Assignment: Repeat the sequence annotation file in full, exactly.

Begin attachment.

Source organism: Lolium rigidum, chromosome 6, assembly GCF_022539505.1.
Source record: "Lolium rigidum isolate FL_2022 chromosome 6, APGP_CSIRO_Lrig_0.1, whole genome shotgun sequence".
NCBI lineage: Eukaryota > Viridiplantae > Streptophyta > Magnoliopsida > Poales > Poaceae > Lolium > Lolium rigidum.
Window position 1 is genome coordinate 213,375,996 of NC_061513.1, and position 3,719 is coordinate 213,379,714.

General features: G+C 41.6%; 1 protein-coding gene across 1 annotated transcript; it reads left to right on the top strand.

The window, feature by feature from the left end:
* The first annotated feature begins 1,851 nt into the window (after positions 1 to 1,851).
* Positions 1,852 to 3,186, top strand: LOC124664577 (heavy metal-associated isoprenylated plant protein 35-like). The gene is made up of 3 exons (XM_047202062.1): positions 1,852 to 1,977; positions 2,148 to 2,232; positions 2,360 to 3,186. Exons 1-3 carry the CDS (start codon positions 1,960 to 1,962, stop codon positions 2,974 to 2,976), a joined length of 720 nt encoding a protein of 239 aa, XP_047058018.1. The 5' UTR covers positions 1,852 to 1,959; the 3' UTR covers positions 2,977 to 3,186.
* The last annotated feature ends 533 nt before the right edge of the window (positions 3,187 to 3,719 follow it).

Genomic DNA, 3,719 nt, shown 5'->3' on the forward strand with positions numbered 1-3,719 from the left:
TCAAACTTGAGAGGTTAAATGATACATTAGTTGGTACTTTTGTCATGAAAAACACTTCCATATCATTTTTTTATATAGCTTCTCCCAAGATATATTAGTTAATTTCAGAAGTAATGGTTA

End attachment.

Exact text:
Source organism: Lolium rigidum, chromosome 6, assembly GCF_022539505.1.
Source record: "Lolium rigidum isolate FL_2022 chromosome 6, APGP_CSIRO_Lrig_0.1, whole genome shotgun sequence".
NCBI lineage: Eukaryota > Viridiplantae > Streptophyta > Magnoliopsida > Poales > Poaceae > Lolium > Lolium rigidum.
Window position 1 is genome coordinate 213,375,996 of NC_061513.1, and position 3,719 is coordinate 213,379,714.

General features: G+C 41.6%; 1 protein-coding gene across 1 annotated transcript; it reads left to right on the top strand.

The window, feature by feature from the left end:
* The first annotated feature begins 1,851 nt into the window (after positions 1 to 1,851).
* Positions 1,852 to 3,186, top strand: LOC124664577 (heavy metal-associated isoprenylated plant protein 35-like). The gene is made up of 3 exons (XM_047202062.1): positions 1,852 to 1,977; positions 2,148 to 2,232; positions 2,360 to 3,186. Exons 1-3 carry the CDS (start codon positions 1,960 to 1,962, stop codon positions 2,974 to 2,976), a joined length of 720 nt encoding a protein of 239 aa, XP_047058018.1. The 5' UTR covers positions 1,852 to 1,959; the 3' UTR covers positions 2,977 to 3,186.
* The last annotated feature ends 533 nt before the right edge of the window (positions 3,187 to 3,719 follow it).

Genomic DNA, 3,719 nt, shown 5'->3' on the forward strand with positions numbered 1-3,719 from the left:
TCAAACTTGAGAGGTTAAATGATACATTAGTTGGTACTTTTGTCATGAAAAACACTTCCATATCATTTTTTTATATAGCTTCTCCCAAGATATATTAGTTAATTTCAGAAGTAATGGTTA